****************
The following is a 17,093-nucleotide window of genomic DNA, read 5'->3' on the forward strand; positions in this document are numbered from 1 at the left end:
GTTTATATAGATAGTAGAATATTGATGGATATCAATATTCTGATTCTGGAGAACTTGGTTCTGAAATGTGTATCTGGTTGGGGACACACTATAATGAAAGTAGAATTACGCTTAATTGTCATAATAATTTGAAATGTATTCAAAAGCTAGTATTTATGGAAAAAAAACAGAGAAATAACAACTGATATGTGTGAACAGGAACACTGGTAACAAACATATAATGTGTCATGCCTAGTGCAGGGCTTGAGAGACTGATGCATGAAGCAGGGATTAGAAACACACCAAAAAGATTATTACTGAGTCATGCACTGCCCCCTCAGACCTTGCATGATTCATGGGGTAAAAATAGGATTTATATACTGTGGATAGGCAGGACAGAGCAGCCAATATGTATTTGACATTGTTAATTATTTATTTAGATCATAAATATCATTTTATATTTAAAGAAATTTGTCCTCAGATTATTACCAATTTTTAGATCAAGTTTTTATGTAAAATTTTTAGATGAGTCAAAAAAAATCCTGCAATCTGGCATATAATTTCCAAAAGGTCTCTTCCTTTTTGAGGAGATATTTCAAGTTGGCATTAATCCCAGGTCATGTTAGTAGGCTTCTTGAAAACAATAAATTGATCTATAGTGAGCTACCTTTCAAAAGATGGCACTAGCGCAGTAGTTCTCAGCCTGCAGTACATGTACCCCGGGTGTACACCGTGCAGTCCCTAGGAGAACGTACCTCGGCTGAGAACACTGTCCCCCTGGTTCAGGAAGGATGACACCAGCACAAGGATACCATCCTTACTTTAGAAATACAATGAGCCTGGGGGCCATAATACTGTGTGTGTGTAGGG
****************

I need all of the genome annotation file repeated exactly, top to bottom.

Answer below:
The following is a 17,093-nucleotide window of genomic DNA, read 5'->3' on the forward strand; positions in this document are numbered from 1 at the left end:
GTTTATATAGATAGTAGAATATTGATGGATATCAATATTCTGATTCTGGAGAACTTGGTTCTGAAATGTGTATCTGGTTGGGGACACACTATAATGAAAGTAGAATTACGCTTAATTGTCATAATAATTTGAAATGTATTCAAAAGCTAGTATTTATGGAAAAAAAACAGAGAAATAACAACTGATATGTGTGAACAGGAACACTGGTAACAAACATATAATGTGTCATGCCTAGTGCAGGGCTTGAGAGACTGATGCATGAAGCAGGGATTAGAAACACACCAAAAAGATTATTACTGAGTCATGCACTGCCCCCTCAGACCTTGCATGATTCATGGGGTAAAAATAGGATTTATATACTGTGGATAGGCAGGACAGAGCAGCCAATATGTATTTGACATTGTTAATTATTTATTTAGATCATAAATATCATTTTATATTTAAAGAAATTTGTCCTCAGATTATTACCAATTTTTAGATCAAGTTTTTATGTAAAATTTTTAGATGAGTCAAAAAAAATCCTGCAATCTGGCATATAATTTCCAAAAGGTCTCTTCCTTTTTGAGGAGATATTTCAAGTTGGCATTAATCCCAGGTCATGTTAGTAGGCTTCTTGAAAACAATAAATTGATCTATAGTGAGCTACCTTTCAAAAGATGGCACTAGCGCAGTAGTTCTCAGCCTGCAGTACATGTACCCCGGGTGTACACCGTGCAGTCCCTAGGAGAACGTACCTCGGCTGAGAACACTGTCCCCCTGGTTCAGGAAGGATGACACCAGCACAAGGATACCATCCTTACTTTAGAAATACAATGAGCCTGGGGGCCATAATACTGTGTGTGTGTAGGG